You can upgrade the solid-state drive though—any M.2 type 2280 PCIe drive will work. I have had good luck with this 1-terabyte Samsung drive, which is considerably cheaper than the $536 Lenovo charges to upgrade to a 1-terabyte drive.
The X1 Carbon may be the first Lenovo to be certified to work with Linux, but as any Linux user can tell you, Lenovo hardware has almost always been a great choice for the operating system. Lenovo previously made the extra effort for DIY Linux fans with BIOS utilities that don’t require Windows, hardware drivers for most things, and user-upgradeable hardware. I have been using Linux on Lenovo ThinkPads for more than a decade now (starting with an X220, then X240, now X270), and I have never run into any hardware-related issues.
The Lenovo ThinkPad X1 Carbon (Linux). PHOTOGRAPH: LENOVO
It’s worth asking then, what does the X1 Carbon bring to the table? The answer is support. The main advantage of preinstalled Linux is both hardware support and customer support from Lenovo. If you run into an issue, you can take to the forums or even call Lenovo support.
That hardware support shows immediately when you boot up the X1 Carbon—the fingerprint reader works out of the box. This is one thing I’ve never managed to get working when I installed Linux myself, so it’s really nice to have it working immediately. Except, well, we’ll get to the except.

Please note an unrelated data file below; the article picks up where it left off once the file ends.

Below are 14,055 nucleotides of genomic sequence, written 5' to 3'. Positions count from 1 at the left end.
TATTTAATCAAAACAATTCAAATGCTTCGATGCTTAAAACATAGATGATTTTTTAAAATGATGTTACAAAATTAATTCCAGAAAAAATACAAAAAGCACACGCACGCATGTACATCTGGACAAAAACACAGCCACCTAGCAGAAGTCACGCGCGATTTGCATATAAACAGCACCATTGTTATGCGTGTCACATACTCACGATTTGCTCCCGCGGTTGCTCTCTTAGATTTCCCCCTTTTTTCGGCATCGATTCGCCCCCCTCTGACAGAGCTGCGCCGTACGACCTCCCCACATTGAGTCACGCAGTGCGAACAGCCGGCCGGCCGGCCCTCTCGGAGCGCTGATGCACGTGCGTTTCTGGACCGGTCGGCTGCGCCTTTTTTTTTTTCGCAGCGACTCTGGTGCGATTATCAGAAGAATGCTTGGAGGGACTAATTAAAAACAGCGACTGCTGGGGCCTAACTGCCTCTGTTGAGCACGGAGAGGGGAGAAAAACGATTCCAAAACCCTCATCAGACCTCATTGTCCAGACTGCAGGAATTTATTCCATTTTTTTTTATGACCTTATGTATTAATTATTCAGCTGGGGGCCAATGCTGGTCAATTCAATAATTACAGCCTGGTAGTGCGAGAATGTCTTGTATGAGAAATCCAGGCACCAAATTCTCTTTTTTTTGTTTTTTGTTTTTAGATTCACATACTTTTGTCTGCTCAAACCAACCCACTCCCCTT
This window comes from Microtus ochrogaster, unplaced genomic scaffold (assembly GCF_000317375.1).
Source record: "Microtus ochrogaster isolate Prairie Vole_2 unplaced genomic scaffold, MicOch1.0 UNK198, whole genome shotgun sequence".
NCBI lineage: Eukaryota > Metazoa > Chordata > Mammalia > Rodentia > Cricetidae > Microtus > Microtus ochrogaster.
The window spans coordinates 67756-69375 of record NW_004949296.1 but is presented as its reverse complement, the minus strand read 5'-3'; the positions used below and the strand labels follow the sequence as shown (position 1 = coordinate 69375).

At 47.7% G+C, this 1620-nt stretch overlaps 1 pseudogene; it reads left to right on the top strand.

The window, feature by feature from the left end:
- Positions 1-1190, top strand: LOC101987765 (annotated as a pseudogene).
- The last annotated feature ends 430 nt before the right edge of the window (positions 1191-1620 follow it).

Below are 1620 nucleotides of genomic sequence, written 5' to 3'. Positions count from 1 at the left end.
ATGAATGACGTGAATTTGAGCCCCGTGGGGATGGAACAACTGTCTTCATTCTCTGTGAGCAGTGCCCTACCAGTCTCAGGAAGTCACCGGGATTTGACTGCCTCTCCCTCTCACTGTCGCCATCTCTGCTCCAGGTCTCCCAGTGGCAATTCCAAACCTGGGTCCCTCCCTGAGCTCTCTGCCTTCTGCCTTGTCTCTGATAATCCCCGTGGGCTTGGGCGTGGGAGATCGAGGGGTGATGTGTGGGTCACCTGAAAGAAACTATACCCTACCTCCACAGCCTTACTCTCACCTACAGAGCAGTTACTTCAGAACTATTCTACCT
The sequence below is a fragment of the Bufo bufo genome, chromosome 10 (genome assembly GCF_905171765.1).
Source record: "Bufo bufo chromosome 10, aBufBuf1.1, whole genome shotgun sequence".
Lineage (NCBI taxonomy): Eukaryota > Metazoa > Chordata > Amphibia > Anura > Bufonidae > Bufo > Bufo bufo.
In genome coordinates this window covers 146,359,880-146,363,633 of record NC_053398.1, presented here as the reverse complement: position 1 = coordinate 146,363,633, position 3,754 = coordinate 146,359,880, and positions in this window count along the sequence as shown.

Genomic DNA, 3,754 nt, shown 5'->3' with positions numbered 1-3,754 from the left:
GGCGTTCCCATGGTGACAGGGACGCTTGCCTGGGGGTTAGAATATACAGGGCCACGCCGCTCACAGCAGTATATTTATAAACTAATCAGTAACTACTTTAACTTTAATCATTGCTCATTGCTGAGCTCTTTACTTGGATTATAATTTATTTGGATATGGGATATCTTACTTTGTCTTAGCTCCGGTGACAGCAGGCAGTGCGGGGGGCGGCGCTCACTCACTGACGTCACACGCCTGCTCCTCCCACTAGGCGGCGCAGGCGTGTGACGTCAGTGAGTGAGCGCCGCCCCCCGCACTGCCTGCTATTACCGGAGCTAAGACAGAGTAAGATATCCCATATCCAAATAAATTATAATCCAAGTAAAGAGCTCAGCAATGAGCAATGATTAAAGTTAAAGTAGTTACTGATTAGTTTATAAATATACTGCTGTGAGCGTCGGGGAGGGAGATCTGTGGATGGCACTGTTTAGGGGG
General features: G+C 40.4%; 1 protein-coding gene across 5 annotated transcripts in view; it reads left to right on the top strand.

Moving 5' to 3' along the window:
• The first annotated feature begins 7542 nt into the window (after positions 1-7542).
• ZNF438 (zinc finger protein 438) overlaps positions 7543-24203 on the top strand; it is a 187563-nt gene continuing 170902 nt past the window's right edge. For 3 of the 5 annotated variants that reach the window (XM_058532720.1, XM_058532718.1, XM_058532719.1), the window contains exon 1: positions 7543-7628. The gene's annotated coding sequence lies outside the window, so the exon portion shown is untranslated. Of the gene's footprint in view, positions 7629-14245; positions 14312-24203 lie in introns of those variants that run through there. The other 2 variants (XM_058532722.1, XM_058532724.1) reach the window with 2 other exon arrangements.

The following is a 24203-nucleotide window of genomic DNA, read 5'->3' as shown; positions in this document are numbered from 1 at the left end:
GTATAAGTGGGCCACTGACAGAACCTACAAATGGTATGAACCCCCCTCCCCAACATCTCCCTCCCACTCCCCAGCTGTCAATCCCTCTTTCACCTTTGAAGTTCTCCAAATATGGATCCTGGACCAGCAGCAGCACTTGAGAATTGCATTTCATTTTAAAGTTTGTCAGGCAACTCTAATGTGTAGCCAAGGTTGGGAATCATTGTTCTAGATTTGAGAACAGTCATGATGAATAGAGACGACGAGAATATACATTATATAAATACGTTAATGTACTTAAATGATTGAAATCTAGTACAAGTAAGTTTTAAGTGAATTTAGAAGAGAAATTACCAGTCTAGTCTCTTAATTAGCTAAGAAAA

I opted to test the Fedora-based version of the X1 Carbon. There’s also an Ubuntu-based option. If you’re unfamiliar, Fedora and Ubuntu are the names of two Linux “distributions.” A Linux distribution, usually shortened to “distro,” is a collection of software that contains everything you need to run Linux on your PC.
If this is confusing, think of it in terms of Windows or macOS. Apple and Microsoft combine all the little pieces of software that make up macOS and Windows and distribute the result as a single package. Fedora, Ubuntu, and hundreds of others do the same for Linux.
The main shortcomings of software on Linux is that Microsoft Office and Adobe’s design suite won’t run. If your day-to-day work depends on those, then Linux is not a good choice. If you just need an office suite, a photo editor, and so on, free and open-source alternatives like LibreOffice, GIMP, Darktable, and Krita are readily available in the Software Store application that comes with Fedora (and Ubuntu).
The X1 Carbon had no trouble handling the workloads I threw at it, including rendering some 4K video in KDenLive. The only time the fans really spun up was during some benchmark tests.
Ye level Dell has, with repositories full of software optimized for particular hardware. That way the firmware update can arrive alongside the software update, and the fingerprint reader never breaks.
Finally, there’s the price. The list price of the base model is $2,145, which is frankly too much for what you get. The discounted price of $1,287 is a good deal. As long as you can get it for that, I think the X1 Carbon is a great machine, and it gives Linux users a way to vote with their money, letting Lenovo know people want Linux.